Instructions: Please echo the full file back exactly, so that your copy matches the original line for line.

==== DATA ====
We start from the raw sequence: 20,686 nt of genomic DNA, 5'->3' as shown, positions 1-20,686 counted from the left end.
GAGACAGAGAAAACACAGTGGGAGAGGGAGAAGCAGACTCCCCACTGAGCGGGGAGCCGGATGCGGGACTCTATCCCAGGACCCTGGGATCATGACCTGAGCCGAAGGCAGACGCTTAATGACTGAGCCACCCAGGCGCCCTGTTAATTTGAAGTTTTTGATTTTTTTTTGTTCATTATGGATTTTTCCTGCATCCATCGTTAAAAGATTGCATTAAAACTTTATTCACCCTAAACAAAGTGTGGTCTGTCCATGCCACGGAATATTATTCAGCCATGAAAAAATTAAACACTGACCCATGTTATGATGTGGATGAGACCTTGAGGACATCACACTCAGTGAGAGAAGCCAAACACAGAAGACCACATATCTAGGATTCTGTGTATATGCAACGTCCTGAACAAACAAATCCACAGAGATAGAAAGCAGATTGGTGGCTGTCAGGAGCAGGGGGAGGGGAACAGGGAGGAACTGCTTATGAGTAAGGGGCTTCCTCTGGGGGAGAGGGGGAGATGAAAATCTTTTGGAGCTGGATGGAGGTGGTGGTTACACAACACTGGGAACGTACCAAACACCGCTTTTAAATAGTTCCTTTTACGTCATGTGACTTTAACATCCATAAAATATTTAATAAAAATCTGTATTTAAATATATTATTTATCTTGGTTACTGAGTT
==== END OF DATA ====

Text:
We start from the raw sequence: 20,686 nt of genomic DNA, 5'->3' as shown, positions 1-20,686 counted from the left end.
GAGACAGAGAAAACACAGTGGGAGAGGGAGAAGCAGACTCCCCACTGAGCGGGGAGCCGGATGCGGGACTCTATCCCAGGACCCTGGGATCATGACCTGAGCCGAAGGCAGACGCTTAATGACTGAGCCACCCAGGCGCCCTGTTAATTTGAAGTTTTTGATTTTTTTTTGTTCATTATGGATTTTTCCTGCATCCATCGTTAAAAGATTGCATTAAAACTTTATTCACCCTAAACAAAGTGTGGTCTGTCCATGCCACGGAATATTATTCAGCCATGAAAAAATTAAACACTGACCCATGTTATGATGTGGATGAGACCTTGAGGACATCACACTCAGTGAGAGAAGCCAAACACAGAAGACCACATATCTAGGATTCTGTGTATATGCAACGTCCTGAACAAACAAATCCACAGAGATAGAAAGCAGATTGGTGGCTGTCAGGAGCAGGGGGAGGGGAACAGGGAGGAACTGCTTATGAGTAAGGGGCTTCCTCTGGGGGAGAGGGGGAGATGAAAATCTTTTGGAGCTGGATGGAGGTGGTGGTTACACAACACTGGGAACGTACCAAACACCGCTTTTAAATAGTTCCTTTTACGTCATGTGACTTTAACATCCATAAAATATTTAATAAAAATCTGTATTTAAATATATTATTTATCTTGGTTACTGAGTT